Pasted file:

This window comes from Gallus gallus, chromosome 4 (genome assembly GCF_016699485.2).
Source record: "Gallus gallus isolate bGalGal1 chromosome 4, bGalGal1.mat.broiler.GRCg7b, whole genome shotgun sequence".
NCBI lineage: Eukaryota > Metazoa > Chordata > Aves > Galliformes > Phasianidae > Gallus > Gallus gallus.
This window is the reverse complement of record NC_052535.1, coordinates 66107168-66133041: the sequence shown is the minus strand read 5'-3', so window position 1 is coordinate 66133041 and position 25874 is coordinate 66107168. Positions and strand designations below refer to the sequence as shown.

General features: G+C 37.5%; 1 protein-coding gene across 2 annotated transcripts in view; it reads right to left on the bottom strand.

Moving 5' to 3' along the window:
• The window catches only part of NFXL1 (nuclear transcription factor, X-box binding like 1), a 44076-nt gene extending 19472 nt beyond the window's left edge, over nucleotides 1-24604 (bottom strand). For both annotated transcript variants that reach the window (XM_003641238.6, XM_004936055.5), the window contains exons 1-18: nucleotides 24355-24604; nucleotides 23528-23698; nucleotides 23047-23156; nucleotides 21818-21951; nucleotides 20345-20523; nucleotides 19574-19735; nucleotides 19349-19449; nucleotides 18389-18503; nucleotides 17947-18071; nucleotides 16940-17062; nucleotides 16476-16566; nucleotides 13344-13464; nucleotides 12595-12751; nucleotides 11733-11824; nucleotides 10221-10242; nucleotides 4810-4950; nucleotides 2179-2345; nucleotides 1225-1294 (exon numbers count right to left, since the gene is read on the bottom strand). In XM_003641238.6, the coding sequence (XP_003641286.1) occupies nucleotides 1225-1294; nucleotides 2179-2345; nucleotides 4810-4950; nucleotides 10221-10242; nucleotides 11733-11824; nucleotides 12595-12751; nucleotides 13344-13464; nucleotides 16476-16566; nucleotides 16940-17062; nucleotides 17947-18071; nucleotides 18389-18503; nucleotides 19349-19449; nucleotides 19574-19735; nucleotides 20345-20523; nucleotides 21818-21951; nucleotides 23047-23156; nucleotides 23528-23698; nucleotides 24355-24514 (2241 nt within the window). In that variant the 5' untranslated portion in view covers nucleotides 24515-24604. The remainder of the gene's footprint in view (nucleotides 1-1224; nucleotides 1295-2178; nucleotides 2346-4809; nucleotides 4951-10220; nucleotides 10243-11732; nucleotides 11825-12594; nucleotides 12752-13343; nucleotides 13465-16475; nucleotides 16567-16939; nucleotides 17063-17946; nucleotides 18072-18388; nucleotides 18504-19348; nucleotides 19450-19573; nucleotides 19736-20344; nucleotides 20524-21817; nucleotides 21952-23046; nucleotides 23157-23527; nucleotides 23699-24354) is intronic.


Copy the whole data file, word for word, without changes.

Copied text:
This window comes from Gallus gallus, chromosome 4 (genome assembly GCF_016699485.2).
Source record: "Gallus gallus isolate bGalGal1 chromosome 4, bGalGal1.mat.broiler.GRCg7b, whole genome shotgun sequence".
NCBI lineage: Eukaryota > Metazoa > Chordata > Aves > Galliformes > Phasianidae > Gallus > Gallus gallus.
This window is the reverse complement of record NC_052535.1, coordinates 66107168-66133041: the sequence shown is the minus strand read 5'-3', so window position 1 is coordinate 66133041 and position 25874 is coordinate 66107168. Positions and strand designations below refer to the sequence as shown.

General features: G+C 37.5%; 1 protein-coding gene across 2 annotated transcripts in view; it reads right to left on the bottom strand.

Moving 5' to 3' along the window:
• The window catches only part of NFXL1 (nuclear transcription factor, X-box binding like 1), a 44076-nt gene extending 19472 nt beyond the window's left edge, over nucleotides 1-24604 (bottom strand). For both annotated transcript variants that reach the window (XM_003641238.6, XM_004936055.5), the window contains exons 1-18: nucleotides 24355-24604; nucleotides 23528-23698; nucleotides 23047-23156; nucleotides 21818-21951; nucleotides 20345-20523; nucleotides 19574-19735; nucleotides 19349-19449; nucleotides 18389-18503; nucleotides 17947-18071; nucleotides 16940-17062; nucleotides 16476-16566; nucleotides 13344-13464; nucleotides 12595-12751; nucleotides 11733-11824; nucleotides 10221-10242; nucleotides 4810-4950; nucleotides 2179-2345; nucleotides 1225-1294 (exon numbers count right to left, since the gene is read on the bottom strand). In XM_003641238.6, the coding sequence (XP_003641286.1) occupies nucleotides 1225-1294; nucleotides 2179-2345; nucleotides 4810-4950; nucleotides 10221-10242; nucleotides 11733-11824; nucleotides 12595-12751; nucleotides 13344-13464; nucleotides 16476-16566; nucleotides 16940-17062; nucleotides 17947-18071; nucleotides 18389-18503; nucleotides 19349-19449; nucleotides 19574-19735; nucleotides 20345-20523; nucleotides 21818-21951; nucleotides 23047-23156; nucleotides 23528-23698; nucleotides 24355-24514 (2241 nt within the window). In that variant the 5' untranslated portion in view covers nucleotides 24515-24604. The remainder of the gene's footprint in view (nucleotides 1-1224; nucleotides 1295-2178; nucleotides 2346-4809; nucleotides 4951-10220; nucleotides 10243-11732; nucleotides 11825-12594; nucleotides 12752-13343; nucleotides 13465-16475; nucleotides 16567-16939; nucleotides 17063-17946; nucleotides 18072-18388; nucleotides 18504-19348; nucleotides 19450-19573; nucleotides 19736-20344; nucleotides 20524-21817; nucleotides 21952-23046; nucleotides 23157-23527; nucleotides 23699-24354) is intronic.